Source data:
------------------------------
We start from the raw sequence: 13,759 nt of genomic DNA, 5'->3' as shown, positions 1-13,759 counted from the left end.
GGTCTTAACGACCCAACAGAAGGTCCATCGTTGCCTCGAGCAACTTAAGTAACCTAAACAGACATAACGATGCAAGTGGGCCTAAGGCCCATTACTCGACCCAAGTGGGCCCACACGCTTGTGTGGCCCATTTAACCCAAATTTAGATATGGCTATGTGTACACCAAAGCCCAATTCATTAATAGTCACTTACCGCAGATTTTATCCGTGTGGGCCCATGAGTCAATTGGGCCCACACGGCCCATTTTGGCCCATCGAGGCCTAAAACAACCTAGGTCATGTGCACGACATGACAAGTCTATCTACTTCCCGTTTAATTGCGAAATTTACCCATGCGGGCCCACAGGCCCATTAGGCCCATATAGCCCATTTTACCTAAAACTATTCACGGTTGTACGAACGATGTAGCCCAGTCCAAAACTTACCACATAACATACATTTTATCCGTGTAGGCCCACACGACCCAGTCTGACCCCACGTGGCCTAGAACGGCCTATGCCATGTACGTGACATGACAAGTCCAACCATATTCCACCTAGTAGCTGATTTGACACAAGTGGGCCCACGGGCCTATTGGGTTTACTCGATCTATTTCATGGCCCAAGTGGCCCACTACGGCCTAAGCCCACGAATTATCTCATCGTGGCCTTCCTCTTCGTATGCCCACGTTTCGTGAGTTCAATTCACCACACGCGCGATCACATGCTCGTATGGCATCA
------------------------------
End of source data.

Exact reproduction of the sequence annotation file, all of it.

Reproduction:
We start from the raw sequence: 13,759 nt of genomic DNA, 5'->3' as shown, positions 1-13,759 counted from the left end.
GGTCTTAACGACCCAACAGAAGGTCCATCGTTGCCTCGAGCAACTTAAGTAACCTAAACAGACATAACGATGCAAGTGGGCCTAAGGCCCATTACTCGACCCAAGTGGGCCCACACGCTTGTGTGGCCCATTTAACCCAAATTTAGATATGGCTATGTGTACACCAAAGCCCAATTCATTAATAGTCACTTACCGCAGATTTTATCCGTGTGGGCCCATGAGTCAATTGGGCCCACACGGCCCATTTTGGCCCATCGAGGCCTAAAACAACCTAGGTCATGTGCACGACATGACAAGTCTATCTACTTCCCGTTTAATTGCGAAATTTACCCATGCGGGCCCACAGGCCCATTAGGCCCATATAGCCCATTTTACCTAAAACTATTCACGGTTGTACGAACGATGTAGCCCAGTCCAAAACTTACCACATAACATACATTTTATCCGTGTAGGCCCACACGACCCAGTCTGACCCCACGTGGCCTAGAACGGCCTATGCCATGTACGTGACATGACAAGTCCAACCATATTCCACCTAGTAGCTGATTTGACACAAGTGGGCCCACGGGCCTATTGGGTTTACTCGATCTATTTCATGGCCCAAGTGGCCCACTACGGCCTAAGCCCACGAATTATCTCATCGTGGCCTTCCTCTTCGTATGCCCACGTTTCGTGAGTTCAATTCACCACACGCGCGATCACATGCTCGTATGGCATCA